Cuomo signs executive order backing businesses that bar customers without masks

The New York governor's move is a first and comes after a spate of incidents involving defiant patrons.

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By Corky Siemaszko

New York Gov. Andrew Cuomo threw his weight Thursday behind businesses eager to stop the spread of the coronavirus by signing an executive order authorizing them to deny entry to any customer who doesn't wear a mask or other face covering.

The governor's move comes in the wake of several well-publicized confrontations between companies that require face coverings and customers who have refused to follow orders.

"That store owner has a right to protect himself," Cuomo said at his daily coronavirus briefing. "That store owner has a right to protect the other patrons in that store.

"You don't want to wear a mask, fine, but you don't have a right to go into that store if that store owner doesn't want you to," he added.

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Cuomo, whose coronavirus briefings have attracted a national audience and who has been praised for his aggressive response to a pandemic — which, as of Thursday, had killed 23,282 people in New York, the most in the nation — appears to be the first governor to have made such a move.

"We also are not aware of any other governor to have taken a similar action," said James Nash, a spokesman for the National Governors Association.

It wasn't immediately clear what kind of sanctions a violator would face, because Cuomo's executive order hadn't been posted on the official website. And there was no immediate response from his spokeswoman.

Meryl J. Chertoff, who heads the Georgetown Project on State and Local Government Policy and Law, said the executive order appears to be a substitute for a Health Department law under which violators can be fined up to $2,000 for a first offense.

"But some EOs contain their own statement of what the sanction is, so without seeing the order I cannot be sure," Chertoff said in an email. "Alternatively, he could mean for the EO to insulate a store owner from a lawsuit for refusing service."

Greg Biryla, who heads the New York office of the National Federation of Independent Business, said he, too, hadn't yet seen the specific language of Cuomo's executive order.

"The governor's reinforcement that businesses have a right to require that customers wear face masks is a good thing," he said. "As long as we are clear that the businesses have a choice, because some businesses are not equipped or may not be able to turn away customers who don't wear masks."

Cuomo's executive order "also underscores the need for some comprehensive liability protection for small businesses that want to reopen while in the midst of a pandemic," he said.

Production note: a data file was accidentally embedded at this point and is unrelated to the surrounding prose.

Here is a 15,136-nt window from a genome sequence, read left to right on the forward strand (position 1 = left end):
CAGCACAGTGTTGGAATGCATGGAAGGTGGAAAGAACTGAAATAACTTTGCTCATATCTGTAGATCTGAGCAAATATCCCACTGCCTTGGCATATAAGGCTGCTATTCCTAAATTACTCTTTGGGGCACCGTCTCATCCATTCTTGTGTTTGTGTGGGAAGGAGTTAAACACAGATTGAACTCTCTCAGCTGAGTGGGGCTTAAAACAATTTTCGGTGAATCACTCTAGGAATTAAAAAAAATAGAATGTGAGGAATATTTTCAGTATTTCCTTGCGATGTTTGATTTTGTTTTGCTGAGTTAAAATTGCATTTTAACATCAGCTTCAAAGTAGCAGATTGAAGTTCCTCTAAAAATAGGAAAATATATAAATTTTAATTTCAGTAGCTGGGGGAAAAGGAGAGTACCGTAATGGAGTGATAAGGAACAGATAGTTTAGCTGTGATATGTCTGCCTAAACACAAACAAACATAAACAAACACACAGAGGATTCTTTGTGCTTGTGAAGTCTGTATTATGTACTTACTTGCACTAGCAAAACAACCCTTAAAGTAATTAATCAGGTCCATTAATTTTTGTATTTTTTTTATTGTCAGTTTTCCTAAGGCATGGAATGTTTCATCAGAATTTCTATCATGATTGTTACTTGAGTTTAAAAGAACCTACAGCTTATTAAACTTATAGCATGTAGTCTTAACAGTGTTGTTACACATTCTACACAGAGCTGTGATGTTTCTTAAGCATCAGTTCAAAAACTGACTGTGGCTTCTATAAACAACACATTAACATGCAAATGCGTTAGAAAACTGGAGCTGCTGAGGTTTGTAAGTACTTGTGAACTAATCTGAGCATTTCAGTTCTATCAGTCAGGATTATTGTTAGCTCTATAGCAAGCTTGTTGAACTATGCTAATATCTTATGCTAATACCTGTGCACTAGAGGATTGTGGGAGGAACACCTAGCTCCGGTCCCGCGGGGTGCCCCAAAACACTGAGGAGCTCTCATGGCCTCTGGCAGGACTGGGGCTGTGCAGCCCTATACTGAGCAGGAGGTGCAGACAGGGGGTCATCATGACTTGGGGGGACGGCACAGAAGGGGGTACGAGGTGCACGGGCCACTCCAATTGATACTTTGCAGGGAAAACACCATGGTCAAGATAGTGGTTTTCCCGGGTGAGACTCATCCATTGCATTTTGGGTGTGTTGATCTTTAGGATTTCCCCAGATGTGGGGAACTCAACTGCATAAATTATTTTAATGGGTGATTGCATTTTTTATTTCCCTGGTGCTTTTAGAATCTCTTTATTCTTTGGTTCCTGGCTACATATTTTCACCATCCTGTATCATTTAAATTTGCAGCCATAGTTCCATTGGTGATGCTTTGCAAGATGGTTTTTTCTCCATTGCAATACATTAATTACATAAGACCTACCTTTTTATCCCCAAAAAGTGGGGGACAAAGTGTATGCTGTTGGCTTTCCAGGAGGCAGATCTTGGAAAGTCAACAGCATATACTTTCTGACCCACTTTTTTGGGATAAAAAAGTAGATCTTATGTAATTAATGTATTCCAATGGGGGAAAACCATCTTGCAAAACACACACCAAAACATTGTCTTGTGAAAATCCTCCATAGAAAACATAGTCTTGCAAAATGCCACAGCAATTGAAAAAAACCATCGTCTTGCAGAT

While some have called the mask requirement an infringement of their constitutional rights, stores have been enforcing "no shoes, no service" and other dress codes for decades, experts said.

"Businesses have a right to refuse entry or service to anyone not wearing a mask," said James Biscone, a workers' compensation lawyer in Oklahoma City.

The executive order means "law enforcement has the legal authority to arrest individuals for failing to adhere to a private business' mask or face covering requirement," Biscone said.

"All signs point to the order giving law enforcement the mechanism they need to make an arrest and to enforce the order," he said. "At the very least, Governor Cuomo's order is a robust gesture of support for businesses that are being pressured to not be so strict about mask-wearing."

But it's unlikely that police officers will be slapping handcuffs on uncooperative customers, unless they get violent, said Raymond Scheppach, a public policy professor at the University of Virginia.

Cuomo's move is more of a directive aimed at getting people "to follow the guidelines" and supporting businesses that want to enforce them.

"No governor wants to get the state police or local police involved in this issue," Scheppach said. "If push comes to shove, I do not think they would want police to hand out citations and fines. I don't think they want to go there."

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There have been numerous confrontations between companies that insist on masks and customers who refuse to wear them. In Flint, Michigan, a Family Dollar store security guard was killed early this month after he kicked a customer out who wasn't wearing a mask.

More recently, a Costco manager was lauded online for keeping his cool while a customer who refused to wear a mask recorded himself berating the worker.

"That's new to me," Richard Galanti, an executive vice president of Costco, said when notified by NBC News of Cuomo's executive order.

Galanti declined to comment directly on the order, but he said: "I respect what he and the other governors have been doing. I give them a lot of credit for leading us through this.

"We instituted the mask requirement on May 4 because we felt it was the right thing to do," he added. "If we're right, we've helped stop the spread of the coronavirus. If we're wrong, it's a small inconvenience."